Aanonsen, who hit the emergency button to alert the dispatcher to an urgent situation the minute her partner came under attack, exited the ambulance in time to push the second man off Spinelli. She and that man fell to the ground. He hit her in the face, and she punched back. After another round of punches was exchanged, Aanonsen regained her feet. Bystanders were "trying to break [them] up," and her attacker moved off and stood by a nearby fence where he kept "yelling things. But there was no other physical altercation." Aanonsen then reentered the ambulance, and radioed a request for help before leaving again to assist her partner.

In the meantime, defendant had resumed his attack on Spinelli, "[s]traddl[ing]" him and "punching [him] about the head and face" with "[c]lose-handed fists" more than 15 times. Spinelli was still on his hands and knees, and was "basically trying to crawl away." He described himself as "dazed," and testified further that his head was by this time "really hurting." Defendant eventually broke off the assault, and the two EMTs scrambled into the ambulance. From the safety of their vantage point there, they observed the second man, who was never identified or caught, running down the street away from the ambulance; they saw defendant walk to a nearby building, where he sat down on the stoop.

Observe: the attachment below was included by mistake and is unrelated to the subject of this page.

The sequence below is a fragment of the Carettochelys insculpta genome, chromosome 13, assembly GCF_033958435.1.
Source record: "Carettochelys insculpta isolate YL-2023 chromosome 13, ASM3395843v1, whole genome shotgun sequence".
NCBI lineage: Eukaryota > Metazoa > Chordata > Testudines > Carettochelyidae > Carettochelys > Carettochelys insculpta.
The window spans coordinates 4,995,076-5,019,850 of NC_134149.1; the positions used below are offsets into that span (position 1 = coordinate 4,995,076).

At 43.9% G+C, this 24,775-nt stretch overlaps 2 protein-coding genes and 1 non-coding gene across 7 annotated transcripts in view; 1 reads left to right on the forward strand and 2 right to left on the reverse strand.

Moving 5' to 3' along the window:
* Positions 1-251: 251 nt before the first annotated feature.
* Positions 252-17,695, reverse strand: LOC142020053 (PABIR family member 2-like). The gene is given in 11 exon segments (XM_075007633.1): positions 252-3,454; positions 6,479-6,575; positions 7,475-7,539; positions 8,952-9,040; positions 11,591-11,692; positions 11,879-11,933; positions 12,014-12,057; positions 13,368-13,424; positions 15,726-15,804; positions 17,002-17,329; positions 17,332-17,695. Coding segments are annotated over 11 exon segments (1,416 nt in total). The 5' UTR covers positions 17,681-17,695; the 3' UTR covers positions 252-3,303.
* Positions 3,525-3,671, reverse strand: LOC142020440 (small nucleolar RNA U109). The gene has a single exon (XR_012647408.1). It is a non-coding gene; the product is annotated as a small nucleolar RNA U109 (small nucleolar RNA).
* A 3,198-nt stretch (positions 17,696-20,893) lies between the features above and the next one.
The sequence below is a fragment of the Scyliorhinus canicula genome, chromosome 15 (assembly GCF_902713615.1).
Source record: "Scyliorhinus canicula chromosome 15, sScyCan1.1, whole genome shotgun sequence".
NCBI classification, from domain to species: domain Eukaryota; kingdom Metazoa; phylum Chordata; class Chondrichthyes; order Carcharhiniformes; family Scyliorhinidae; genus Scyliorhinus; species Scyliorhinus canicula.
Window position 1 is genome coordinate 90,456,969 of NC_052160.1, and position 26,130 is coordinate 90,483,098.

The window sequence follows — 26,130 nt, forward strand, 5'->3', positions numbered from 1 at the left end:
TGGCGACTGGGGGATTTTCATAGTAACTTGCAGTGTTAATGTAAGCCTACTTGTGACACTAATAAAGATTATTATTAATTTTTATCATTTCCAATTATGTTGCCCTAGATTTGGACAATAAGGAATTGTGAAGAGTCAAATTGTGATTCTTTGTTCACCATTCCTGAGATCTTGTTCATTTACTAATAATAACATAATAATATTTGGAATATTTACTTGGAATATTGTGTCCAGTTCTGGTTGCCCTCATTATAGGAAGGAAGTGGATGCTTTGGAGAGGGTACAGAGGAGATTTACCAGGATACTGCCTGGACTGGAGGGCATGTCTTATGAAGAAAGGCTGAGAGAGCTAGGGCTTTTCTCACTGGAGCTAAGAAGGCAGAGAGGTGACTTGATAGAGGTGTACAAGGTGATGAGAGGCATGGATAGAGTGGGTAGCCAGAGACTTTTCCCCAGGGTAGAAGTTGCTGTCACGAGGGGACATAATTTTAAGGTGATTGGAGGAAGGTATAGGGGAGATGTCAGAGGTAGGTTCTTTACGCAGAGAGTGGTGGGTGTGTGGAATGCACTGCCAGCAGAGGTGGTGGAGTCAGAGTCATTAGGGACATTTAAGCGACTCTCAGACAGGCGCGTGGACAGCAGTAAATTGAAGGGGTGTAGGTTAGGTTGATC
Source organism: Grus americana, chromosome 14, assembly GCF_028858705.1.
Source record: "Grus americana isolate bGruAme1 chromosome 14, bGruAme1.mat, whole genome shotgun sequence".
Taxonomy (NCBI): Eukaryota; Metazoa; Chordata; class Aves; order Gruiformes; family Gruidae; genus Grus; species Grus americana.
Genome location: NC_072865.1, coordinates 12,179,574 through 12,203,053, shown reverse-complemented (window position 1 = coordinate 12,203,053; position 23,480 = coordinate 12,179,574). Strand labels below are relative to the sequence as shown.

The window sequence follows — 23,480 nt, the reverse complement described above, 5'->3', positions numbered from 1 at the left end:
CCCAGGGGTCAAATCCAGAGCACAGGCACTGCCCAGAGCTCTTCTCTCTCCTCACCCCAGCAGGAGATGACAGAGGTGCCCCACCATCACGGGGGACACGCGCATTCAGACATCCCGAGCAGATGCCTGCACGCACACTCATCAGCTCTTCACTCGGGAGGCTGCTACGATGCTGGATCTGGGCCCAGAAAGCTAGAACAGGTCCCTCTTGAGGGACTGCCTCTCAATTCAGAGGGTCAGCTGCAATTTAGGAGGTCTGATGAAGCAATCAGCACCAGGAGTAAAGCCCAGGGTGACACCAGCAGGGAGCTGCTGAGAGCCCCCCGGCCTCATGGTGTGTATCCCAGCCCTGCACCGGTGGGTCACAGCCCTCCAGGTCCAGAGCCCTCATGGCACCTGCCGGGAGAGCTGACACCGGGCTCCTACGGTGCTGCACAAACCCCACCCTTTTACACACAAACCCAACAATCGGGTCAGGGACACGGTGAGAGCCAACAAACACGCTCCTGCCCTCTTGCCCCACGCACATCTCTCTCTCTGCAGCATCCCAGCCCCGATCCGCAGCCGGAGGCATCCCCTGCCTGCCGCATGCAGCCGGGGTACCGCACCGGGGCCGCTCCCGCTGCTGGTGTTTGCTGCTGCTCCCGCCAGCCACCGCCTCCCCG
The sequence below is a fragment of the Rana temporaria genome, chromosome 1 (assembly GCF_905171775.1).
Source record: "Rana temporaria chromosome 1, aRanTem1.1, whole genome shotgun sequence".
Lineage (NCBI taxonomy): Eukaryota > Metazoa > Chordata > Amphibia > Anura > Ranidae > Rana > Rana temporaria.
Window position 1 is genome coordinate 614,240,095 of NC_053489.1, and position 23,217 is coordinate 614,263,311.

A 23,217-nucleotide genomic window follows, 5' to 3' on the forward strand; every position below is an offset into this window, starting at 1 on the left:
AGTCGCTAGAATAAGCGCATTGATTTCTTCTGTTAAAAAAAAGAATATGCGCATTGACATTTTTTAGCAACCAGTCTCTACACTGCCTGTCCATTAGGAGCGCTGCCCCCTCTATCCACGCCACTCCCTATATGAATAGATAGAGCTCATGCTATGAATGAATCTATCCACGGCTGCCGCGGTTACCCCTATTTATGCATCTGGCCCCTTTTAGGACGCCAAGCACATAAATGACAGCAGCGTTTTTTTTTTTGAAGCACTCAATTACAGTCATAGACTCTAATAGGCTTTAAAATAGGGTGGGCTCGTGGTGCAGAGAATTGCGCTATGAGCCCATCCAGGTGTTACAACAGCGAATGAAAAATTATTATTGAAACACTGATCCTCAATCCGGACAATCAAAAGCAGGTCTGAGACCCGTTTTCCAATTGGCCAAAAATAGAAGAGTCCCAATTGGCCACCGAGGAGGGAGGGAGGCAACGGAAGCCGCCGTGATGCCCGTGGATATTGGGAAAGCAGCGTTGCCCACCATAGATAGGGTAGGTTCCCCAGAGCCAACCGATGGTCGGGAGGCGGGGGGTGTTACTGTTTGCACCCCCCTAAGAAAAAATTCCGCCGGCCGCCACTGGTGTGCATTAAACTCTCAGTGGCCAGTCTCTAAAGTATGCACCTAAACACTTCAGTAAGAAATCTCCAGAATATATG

When police and emergency personnel (two other ambulances and fire department supervisors) arrived one or two minutes later, the two EMTs got out of the ambulance and walked to the front of the vehicle. Spinelli pointed out defendant, who was still lingering nearby, to Officer Eduardo Mercado. As Mercado and his partner approached defendant, Mercado called out "Come over here." Defendant, who appeared intoxicated to Mercado, ignored this direction and turned to enter the building at 188 Butler Street, but Mercado and his partner intercepted and arrested him. Not until he reached his police vehicle with the handcuffed defendant in tow did Mercado notice bruises on his face and blood on his tee shirt. At the police station, defendant attributed the contusions to a fight earlier in the evening; he twice refused offers of medical assistance.